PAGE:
Webster Bank Halts Foreclosures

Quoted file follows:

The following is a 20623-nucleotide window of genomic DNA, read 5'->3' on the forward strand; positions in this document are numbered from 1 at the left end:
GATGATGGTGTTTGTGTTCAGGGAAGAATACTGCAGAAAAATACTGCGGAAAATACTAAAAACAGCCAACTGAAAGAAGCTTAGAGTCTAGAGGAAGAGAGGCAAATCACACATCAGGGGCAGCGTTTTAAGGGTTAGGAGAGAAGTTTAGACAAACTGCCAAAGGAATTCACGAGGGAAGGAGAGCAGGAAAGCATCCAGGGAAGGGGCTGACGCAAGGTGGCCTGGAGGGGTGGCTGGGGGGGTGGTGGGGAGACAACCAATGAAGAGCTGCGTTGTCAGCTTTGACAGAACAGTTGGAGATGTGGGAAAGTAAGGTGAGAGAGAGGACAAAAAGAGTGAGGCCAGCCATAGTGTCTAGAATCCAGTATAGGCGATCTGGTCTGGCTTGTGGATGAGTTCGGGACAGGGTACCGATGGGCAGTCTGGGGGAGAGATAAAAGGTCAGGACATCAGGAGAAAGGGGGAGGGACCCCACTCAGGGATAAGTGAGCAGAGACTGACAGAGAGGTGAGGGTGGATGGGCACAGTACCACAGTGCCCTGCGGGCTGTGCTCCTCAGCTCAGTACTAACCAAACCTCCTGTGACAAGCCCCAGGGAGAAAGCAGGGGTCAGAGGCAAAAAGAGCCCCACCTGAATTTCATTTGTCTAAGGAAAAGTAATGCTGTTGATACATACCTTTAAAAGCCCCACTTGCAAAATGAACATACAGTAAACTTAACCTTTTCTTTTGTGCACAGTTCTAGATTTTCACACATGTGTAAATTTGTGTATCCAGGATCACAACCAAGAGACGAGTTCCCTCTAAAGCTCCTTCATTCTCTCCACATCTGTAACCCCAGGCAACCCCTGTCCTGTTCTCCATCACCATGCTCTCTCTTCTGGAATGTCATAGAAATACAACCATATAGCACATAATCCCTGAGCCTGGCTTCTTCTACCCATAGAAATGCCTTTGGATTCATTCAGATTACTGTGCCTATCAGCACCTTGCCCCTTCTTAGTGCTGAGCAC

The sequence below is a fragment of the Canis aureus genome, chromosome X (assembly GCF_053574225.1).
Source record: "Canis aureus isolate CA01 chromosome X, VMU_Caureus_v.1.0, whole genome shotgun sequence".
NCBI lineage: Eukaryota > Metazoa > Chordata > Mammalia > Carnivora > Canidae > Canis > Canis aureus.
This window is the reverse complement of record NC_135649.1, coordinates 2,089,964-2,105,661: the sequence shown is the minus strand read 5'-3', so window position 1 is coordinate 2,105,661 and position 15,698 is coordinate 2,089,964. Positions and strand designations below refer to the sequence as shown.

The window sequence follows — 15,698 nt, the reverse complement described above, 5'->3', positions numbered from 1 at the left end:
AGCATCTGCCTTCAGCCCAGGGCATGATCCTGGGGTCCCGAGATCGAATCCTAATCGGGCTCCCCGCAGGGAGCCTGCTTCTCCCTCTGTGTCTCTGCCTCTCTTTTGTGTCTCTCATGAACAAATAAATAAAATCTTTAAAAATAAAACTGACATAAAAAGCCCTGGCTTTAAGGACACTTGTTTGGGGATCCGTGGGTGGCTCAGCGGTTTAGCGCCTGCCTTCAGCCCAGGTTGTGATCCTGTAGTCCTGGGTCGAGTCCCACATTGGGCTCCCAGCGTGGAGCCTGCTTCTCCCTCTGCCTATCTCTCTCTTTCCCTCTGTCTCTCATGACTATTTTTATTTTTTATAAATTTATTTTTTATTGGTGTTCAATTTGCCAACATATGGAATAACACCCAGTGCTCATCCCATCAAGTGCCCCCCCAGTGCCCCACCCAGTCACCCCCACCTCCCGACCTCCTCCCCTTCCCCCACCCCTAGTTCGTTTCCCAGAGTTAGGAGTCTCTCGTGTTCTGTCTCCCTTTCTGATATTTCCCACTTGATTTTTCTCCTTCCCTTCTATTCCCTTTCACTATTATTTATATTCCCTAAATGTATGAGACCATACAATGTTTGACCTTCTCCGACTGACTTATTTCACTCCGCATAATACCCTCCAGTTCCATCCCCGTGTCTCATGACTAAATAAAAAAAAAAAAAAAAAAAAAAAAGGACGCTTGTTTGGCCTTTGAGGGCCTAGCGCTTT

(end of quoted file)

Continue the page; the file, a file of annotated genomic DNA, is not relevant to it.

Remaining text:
Lest any readers doubt that the great mortgage bailout machine has begun spinning its wheels, the idea of foreclosure moratoriums has continued to catch banks in its net. The latest is Waterbury, Conn.-based Webster Bank, N.A., a subsidiary of Webster Financial Corporation (WBS), which on Thursday announced a 90-day moratorium on foreclosures for mortgages owned by the bank, and an expansion of mortgage assistance programs aimed at keeping families in their homes. The bank did not specify how many loans its moratorium would affect, so -- as has been the case with most voluntary moratoriums announced to date -- it's unclear how big of an effect the halt in foreclosures will have, or whether the moratorium is more of a PR ploy. Webster has $17.5 billion in assets, and manages 181 banking offices mostly in the New England region, so ostensibly the halt in foreclosures will affect a fair number of loans. The bank is the latest to roll out a moratorium and workout initiative, following the likes of Bank of America (BAC), Citigroup Inc. [[C]], JP Morgan Chase & Co. (JPM), and both Fannie Mae (FNM) and Freddie Mac (FRE). Response to the programs has so far been mixed, with some suggesting that the plans don't go far enough, and others saying that halting foreclosures will do little to solve the problem and only drive up the cost of a bad loan. Under the program, Webster said it will temporarily suspend foreclosure activity for at least 90 days for all qualified homeowners who more than 30 days delinquent on their Webster residential mortgages as of Nov. 4, and work with those customers to structure more affordable payment plans so they can stay in their homes. Eligible borrowers must occupy the home as their principal residence, be working in good faith to stay current on their mortgage and provide evidence of sufficient income to support affordable mortgage payments -- conditions that will likely end up limiting how far-reaching the program really is, as we noted in recent commentary. Beyond the foreclosure moratorium, Webster said it will also expand its mortgage assistance program by identifying and contacting at-risk customers to see if they need help to remain current on their mortgages -- meaning the bank won't be waiting for borrowers to become delinquent. "Our goal, as always, is to identify and meet the financial needs of our customers. During this challenging economic time, we feel a heightened responsibility to assist those who are under financial pressure and are threatened with the possibility of losing their homes," said James C. Smith, Webster's chairman and CEO. "Just as my father did when he founded Webster Bank during the Great Depression, we will do everything in our power to keep people in their homes." Webster said it would look at forbearances, extending fixed payment periods on adjustable loans, extending the term on some mortgages or forgiving interest -- notably, however, no principal modifications. The bank also said it would work with investors on loans it services that it does not own to attempt a workout. Write to Paul Jackson at email@example.com. Disclosure: The author held no relevant investment positions when this story was published. Indirect holdings may exist via mutual fund investments. HW reporters and writers follow a strict disclosure policy, the first in the mortgage trade.